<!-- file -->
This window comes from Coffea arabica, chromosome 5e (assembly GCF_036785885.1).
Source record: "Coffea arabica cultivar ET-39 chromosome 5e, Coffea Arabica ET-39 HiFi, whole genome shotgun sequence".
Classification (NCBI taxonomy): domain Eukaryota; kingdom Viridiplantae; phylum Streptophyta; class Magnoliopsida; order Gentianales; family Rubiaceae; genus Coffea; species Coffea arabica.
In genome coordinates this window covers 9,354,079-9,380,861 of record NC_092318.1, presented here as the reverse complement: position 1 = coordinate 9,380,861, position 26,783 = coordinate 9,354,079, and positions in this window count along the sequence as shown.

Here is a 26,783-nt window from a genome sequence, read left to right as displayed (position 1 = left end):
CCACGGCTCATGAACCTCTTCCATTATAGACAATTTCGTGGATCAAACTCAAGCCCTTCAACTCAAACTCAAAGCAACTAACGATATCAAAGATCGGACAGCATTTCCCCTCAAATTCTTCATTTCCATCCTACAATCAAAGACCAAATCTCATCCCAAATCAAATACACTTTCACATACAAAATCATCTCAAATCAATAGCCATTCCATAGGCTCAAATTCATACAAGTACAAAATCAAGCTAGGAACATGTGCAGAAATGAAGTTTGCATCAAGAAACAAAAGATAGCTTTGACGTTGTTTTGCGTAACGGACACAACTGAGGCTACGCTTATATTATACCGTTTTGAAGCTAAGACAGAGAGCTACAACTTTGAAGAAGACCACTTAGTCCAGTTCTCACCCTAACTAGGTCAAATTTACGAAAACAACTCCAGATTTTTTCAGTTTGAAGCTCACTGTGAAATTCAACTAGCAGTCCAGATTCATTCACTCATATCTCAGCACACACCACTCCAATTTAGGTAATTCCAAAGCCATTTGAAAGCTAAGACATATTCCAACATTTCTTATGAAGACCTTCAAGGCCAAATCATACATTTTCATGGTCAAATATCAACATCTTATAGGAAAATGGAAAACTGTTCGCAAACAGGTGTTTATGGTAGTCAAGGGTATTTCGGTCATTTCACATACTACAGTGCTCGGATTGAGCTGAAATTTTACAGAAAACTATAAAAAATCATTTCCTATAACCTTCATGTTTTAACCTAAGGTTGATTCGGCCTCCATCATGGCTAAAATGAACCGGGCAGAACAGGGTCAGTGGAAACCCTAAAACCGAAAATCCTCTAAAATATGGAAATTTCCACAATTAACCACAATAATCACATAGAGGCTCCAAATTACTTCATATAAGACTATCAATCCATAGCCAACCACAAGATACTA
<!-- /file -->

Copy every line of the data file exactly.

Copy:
This window comes from Coffea arabica, chromosome 5e (assembly GCF_036785885.1).
Source record: "Coffea arabica cultivar ET-39 chromosome 5e, Coffea Arabica ET-39 HiFi, whole genome shotgun sequence".
Classification (NCBI taxonomy): domain Eukaryota; kingdom Viridiplantae; phylum Streptophyta; class Magnoliopsida; order Gentianales; family Rubiaceae; genus Coffea; species Coffea arabica.
In genome coordinates this window covers 9,354,079-9,380,861 of record NC_092318.1, presented here as the reverse complement: position 1 = coordinate 9,380,861, position 26,783 = coordinate 9,354,079, and positions in this window count along the sequence as shown.

Here is a 26,783-nt window from a genome sequence, read left to right as displayed (position 1 = left end):
CCACGGCTCATGAACCTCTTCCATTATAGACAATTTCGTGGATCAAACTCAAGCCCTTCAACTCAAACTCAAAGCAACTAACGATATCAAAGATCGGACAGCATTTCCCCTCAAATTCTTCATTTCCATCCTACAATCAAAGACCAAATCTCATCCCAAATCAAATACACTTTCACATACAAAATCATCTCAAATCAATAGCCATTCCATAGGCTCAAATTCATACAAGTACAAAATCAAGCTAGGAACATGTGCAGAAATGAAGTTTGCATCAAGAAACAAAAGATAGCTTTGACGTTGTTTTGCGTAACGGACACAACTGAGGCTACGCTTATATTATACCGTTTTGAAGCTAAGACAGAGAGCTACAACTTTGAAGAAGACCACTTAGTCCAGTTCTCACCCTAACTAGGTCAAATTTACGAAAACAACTCCAGATTTTTTCAGTTTGAAGCTCACTGTGAAATTCAACTAGCAGTCCAGATTCATTCACTCATATCTCAGCACACACCACTCCAATTTAGGTAATTCCAAAGCCATTTGAAAGCTAAGACATATTCCAACATTTCTTATGAAGACCTTCAAGGCCAAATCATACATTTTCATGGTCAAATATCAACATCTTATAGGAAAATGGAAAACTGTTCGCAAACAGGTGTTTATGGTAGTCAAGGGTATTTCGGTCATTTCACATACTACAGTGCTCGGATTGAGCTGAAATTTTACAGAAAACTATAAAAAATCATTTCCTATAACCTTCATGTTTTAACCTAAGGTTGATTCGGCCTCCATCATGGCTAAAATGAACCGGGCAGAACAGGGTCAGTGGAAACCCTAAAACCGAAAATCCTCTAAAATATGGAAATTTCCACAATTAACCACAATAATCACATAGAGGCTCCAAATTACTTCATATAAGACTATCAATCCATAGCCAACCACAAGATACTA